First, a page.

On March 14, 2011, JCIE launched the Japan NGO Earthquake Relief & Recovery Fund to aid Japanese organizations taking part in the immediate relief effort as well as those with a long-term focus on rebuilding communities. To date, it has raised more than $1.6 million. Initially, half of the funds raised were allocated to the Center for Public Resources Development's "GiveOne" initiative for groups providing emergency relief, while half was set aside for the long-term recovery. As the situation on the ground evolved, JCIE has shifted toward directing all new contributions to the recovery stage.
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Japan Center for International Exchange
274 Madison Avenue, Suite 1102
New York, NY 10016 USA
Please indicate that your donation is for the "Japan NGO Earthquake Relief and Recovery Fund"
Your contribution will be processed through Paypal, and you will be redirected to their page. If you encounter any difficulties with your donation, please email shubbard AT jcie.org.
Schools, organizations, and individuals around the United States and elsewhere have begun organizing events and fundraising drives to benefit this fund. This is an excellent way of contributing your time, efforts, and skills to support immediate relief as well as long-term recovery efforts in Japan, and we appreciate all efforts to support us in this way (Read More...).
JCIE funds are being used to help Japanese nonprofit organizations that are not likely to receive sufficient support from government, business, and other sources, but that are tackling issues essential for a sustainable recovery. One aim is to encourage the recipients to strengthen their organizational capacity and become self-sustaining, so much of the funding will be in the form of multi-year grants, which are still uncommon in Japan. Issue areas being prioritized include:
Rebuilding Community Ties—Strengthening community-based organizations, restoring community members' sense of identity and esteem, preserving community heritage, and reconstituting the formal and informal networks that make a community function are key components of any full recovery from disaster.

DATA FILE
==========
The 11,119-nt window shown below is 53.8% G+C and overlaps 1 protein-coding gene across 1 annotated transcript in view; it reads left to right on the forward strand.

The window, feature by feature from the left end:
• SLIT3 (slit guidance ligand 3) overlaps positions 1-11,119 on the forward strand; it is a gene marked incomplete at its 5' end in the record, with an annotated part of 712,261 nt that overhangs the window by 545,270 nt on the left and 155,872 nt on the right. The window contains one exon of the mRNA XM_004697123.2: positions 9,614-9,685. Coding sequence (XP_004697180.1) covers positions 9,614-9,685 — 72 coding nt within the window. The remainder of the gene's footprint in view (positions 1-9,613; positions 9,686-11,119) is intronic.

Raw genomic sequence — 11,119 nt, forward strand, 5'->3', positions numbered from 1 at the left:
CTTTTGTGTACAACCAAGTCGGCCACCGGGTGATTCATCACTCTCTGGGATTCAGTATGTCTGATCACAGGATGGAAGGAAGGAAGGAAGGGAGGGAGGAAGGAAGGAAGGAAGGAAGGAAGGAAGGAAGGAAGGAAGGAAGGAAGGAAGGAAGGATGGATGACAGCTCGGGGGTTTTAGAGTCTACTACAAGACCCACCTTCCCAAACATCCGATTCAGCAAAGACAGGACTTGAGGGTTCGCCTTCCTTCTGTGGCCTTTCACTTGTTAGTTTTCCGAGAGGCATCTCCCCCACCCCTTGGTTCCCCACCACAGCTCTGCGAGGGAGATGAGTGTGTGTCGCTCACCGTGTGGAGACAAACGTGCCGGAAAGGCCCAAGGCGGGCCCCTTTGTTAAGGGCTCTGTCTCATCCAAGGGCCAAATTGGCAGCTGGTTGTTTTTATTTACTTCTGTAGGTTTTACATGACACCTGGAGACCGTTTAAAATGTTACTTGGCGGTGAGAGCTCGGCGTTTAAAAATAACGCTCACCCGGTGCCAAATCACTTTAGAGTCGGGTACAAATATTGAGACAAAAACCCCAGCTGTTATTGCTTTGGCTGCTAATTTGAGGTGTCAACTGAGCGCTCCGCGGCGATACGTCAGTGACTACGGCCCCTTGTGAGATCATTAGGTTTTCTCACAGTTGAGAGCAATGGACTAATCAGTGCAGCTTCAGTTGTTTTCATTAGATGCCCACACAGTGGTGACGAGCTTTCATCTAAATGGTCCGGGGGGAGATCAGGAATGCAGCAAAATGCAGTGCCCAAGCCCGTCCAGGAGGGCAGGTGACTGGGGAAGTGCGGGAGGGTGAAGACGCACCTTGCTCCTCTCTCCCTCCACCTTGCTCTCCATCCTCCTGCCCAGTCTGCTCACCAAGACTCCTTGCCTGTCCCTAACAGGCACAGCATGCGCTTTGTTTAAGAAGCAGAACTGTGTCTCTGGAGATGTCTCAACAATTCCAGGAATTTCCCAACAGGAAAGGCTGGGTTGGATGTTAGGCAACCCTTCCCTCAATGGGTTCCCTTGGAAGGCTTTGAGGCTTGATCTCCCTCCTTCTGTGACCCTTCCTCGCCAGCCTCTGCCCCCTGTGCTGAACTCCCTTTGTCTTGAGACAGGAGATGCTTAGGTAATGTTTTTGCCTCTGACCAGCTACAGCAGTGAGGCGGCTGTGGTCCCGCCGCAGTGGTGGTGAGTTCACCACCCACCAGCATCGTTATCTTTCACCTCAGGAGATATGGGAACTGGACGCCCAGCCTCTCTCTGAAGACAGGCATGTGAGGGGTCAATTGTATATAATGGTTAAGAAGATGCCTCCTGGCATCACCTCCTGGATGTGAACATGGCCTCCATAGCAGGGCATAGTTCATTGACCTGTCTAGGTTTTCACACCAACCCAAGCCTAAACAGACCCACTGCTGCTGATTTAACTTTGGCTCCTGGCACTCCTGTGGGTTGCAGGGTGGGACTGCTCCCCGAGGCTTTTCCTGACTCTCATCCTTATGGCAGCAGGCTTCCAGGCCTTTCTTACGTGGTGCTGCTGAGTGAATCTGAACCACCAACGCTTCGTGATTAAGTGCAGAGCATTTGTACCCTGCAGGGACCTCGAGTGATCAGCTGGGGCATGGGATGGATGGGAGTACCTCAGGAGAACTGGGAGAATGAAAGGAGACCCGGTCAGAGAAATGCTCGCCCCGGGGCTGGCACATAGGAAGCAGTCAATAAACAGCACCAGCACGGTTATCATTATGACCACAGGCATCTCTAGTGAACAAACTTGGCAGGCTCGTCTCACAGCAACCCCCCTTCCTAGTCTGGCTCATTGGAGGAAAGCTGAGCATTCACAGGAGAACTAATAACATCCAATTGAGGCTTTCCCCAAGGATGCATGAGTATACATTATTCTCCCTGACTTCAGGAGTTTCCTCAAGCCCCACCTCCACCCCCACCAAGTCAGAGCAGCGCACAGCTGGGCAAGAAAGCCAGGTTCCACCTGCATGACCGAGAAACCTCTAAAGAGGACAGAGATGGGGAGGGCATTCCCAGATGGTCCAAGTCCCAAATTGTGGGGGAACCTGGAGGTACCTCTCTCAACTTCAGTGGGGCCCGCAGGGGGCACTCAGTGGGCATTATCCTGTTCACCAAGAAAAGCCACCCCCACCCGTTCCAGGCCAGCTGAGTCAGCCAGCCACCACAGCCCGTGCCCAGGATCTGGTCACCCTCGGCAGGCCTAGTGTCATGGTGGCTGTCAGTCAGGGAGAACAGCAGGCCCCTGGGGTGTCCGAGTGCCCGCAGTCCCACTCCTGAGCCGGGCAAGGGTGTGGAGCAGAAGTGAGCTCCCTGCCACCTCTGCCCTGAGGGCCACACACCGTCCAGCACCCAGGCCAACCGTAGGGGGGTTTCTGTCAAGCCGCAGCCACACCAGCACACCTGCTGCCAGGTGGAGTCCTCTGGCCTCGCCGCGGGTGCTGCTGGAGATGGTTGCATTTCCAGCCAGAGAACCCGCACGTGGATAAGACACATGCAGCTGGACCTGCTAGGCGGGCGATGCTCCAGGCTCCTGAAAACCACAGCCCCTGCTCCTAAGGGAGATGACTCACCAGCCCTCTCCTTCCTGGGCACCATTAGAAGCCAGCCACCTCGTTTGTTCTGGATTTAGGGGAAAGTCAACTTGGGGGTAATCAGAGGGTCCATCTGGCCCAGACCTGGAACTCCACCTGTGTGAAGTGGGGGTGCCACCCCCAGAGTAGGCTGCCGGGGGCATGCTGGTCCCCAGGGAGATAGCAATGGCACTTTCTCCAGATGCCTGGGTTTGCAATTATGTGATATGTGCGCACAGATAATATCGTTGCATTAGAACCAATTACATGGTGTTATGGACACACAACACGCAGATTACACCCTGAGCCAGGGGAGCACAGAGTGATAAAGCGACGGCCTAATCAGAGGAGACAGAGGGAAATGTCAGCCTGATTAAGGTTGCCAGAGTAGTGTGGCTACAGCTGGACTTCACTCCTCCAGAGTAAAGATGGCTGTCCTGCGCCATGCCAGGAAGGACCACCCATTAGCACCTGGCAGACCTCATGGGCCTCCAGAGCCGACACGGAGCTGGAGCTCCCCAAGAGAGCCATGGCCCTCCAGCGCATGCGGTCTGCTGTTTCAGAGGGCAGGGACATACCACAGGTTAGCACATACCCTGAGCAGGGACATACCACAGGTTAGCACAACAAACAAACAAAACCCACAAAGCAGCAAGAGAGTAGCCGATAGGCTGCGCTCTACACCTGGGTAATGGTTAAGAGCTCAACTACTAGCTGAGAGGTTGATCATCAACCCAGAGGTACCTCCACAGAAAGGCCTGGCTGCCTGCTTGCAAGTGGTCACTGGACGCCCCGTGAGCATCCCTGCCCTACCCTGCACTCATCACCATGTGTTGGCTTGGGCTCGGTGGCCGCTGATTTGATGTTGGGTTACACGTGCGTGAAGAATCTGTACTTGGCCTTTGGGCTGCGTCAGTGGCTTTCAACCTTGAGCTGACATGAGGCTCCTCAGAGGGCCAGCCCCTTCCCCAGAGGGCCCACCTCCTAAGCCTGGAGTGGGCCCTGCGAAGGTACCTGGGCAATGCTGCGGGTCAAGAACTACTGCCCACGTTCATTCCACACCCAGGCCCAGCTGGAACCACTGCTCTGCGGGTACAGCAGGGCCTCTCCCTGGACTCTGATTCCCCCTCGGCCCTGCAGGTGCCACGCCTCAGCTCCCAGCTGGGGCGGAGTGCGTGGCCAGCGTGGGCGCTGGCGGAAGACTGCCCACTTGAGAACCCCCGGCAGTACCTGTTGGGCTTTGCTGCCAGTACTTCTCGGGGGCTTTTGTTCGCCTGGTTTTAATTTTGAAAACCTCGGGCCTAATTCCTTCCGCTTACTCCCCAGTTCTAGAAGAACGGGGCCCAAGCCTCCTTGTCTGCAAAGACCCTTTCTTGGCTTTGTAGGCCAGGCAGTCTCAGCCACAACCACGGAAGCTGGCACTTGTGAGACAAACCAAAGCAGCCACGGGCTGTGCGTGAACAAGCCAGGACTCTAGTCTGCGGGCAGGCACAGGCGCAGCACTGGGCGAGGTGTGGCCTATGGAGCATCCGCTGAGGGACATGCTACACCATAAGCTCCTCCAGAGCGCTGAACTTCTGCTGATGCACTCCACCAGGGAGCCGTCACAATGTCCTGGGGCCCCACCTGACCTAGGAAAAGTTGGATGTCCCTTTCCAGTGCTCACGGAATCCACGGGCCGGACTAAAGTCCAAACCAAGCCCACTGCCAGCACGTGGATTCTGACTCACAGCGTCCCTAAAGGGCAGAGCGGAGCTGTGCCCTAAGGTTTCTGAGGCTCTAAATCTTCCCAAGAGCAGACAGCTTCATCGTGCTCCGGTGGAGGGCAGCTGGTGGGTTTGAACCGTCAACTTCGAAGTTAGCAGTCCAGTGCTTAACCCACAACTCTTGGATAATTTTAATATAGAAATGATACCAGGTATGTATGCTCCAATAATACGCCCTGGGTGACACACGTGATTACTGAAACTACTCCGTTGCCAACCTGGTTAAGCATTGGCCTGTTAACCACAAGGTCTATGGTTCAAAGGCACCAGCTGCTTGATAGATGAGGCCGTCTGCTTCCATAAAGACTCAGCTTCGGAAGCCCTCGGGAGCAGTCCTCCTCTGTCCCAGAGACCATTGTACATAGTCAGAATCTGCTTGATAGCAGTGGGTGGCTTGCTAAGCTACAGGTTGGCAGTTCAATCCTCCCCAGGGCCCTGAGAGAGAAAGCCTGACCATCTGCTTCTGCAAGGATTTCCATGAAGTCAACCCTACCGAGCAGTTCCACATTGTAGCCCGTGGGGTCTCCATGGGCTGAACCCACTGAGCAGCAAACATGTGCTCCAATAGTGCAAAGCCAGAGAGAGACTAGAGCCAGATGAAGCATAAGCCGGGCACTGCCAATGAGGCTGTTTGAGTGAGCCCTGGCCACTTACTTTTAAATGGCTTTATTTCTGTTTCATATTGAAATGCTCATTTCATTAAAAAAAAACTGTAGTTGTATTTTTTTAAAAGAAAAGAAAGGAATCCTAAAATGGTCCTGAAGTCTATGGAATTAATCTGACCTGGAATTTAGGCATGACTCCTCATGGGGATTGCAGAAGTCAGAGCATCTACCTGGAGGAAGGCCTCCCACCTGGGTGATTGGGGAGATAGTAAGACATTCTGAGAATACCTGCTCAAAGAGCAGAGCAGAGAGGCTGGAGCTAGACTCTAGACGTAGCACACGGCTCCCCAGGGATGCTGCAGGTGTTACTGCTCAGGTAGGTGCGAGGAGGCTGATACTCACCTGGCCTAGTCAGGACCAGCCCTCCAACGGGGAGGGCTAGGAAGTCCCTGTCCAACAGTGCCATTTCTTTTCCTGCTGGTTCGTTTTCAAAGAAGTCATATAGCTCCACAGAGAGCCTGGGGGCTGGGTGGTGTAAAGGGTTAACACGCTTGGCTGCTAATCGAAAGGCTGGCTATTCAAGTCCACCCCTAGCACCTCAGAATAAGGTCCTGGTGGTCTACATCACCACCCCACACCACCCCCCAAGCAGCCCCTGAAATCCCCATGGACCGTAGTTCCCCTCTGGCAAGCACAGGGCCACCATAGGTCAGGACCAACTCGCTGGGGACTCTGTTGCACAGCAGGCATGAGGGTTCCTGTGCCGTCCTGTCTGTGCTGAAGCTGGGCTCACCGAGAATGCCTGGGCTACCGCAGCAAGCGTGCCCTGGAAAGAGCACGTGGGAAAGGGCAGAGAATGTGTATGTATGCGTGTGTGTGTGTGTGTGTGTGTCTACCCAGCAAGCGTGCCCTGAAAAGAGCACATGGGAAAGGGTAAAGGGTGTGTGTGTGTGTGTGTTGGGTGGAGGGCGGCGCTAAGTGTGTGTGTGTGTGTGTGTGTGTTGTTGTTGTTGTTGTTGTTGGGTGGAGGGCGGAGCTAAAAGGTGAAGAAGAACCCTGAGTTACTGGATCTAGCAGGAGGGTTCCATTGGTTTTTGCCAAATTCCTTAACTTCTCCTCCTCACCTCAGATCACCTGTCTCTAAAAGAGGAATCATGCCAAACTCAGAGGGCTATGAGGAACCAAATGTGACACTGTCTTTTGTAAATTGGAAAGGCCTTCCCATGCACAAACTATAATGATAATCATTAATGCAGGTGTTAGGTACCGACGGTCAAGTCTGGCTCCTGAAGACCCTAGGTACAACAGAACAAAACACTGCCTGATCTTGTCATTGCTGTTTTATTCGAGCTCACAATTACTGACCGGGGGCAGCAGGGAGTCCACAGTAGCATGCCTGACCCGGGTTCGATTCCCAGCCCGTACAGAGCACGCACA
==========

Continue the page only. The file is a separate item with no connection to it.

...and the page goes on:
Economic Revitalization—Local economies have been devastated, and there is a pressing need for innovative approaches that will help restart commerce and create jobs. Restoring livelihoods makes communities more vibrant, improves the quality of life, and prevents the hollowing out of communities as unemployed residents relocate for work.
Supporting Senior Citizens—A disproportionate number of those affected by the disaster are senior citizens. They face special challenges in their recovery, and innovative efforts are need to better empower them and ensure their physical and mental wellbeing.
MetLife Alico Employees' Children Support Program—JCIE and MetLife Alico Japan launched a special one-year program to help children and their families to cope with the recovery process. The program is made possible by donations from MetLife Alico employees, and it provided one-year grants to 21 Japanese groups for the grant period April 1, 2012—March 31, 2013. For more information...
Half of the initial general contributions to the Japan NGO Earthquake Relief and Recovery Fund were distributed through the Give One campaign to six of Japan's leading organizations that are playing key roles in the relief effort. In the end, nearly $304,000 was disbursed through GiveOne to these organizations, which provide food, shelter, healthcare, counseling, and other support for the victims.
JCIE/USA is a NY-based 501(c)(3) nonprofit organization and donations to it are tax deductible under US law. The American counterpart of one of Japan's leading international affairs organizations, JCIE fosters dialogue and cooperation between Japan and the United States, and it has worked for many years to promote the development of Japan's nonprofit sector.
Founded in 1970, JCIE is one of the very few independent nongovernmental organizations in the field of international affairs in Japan. It promotes dialogue between politicians, policy experts, and civil society organizations in Japan and abroad. For decades, it has encouraged the growth of Japan's nonprofit sector by facilitating philanthropic programs for overseas foundations and corporations.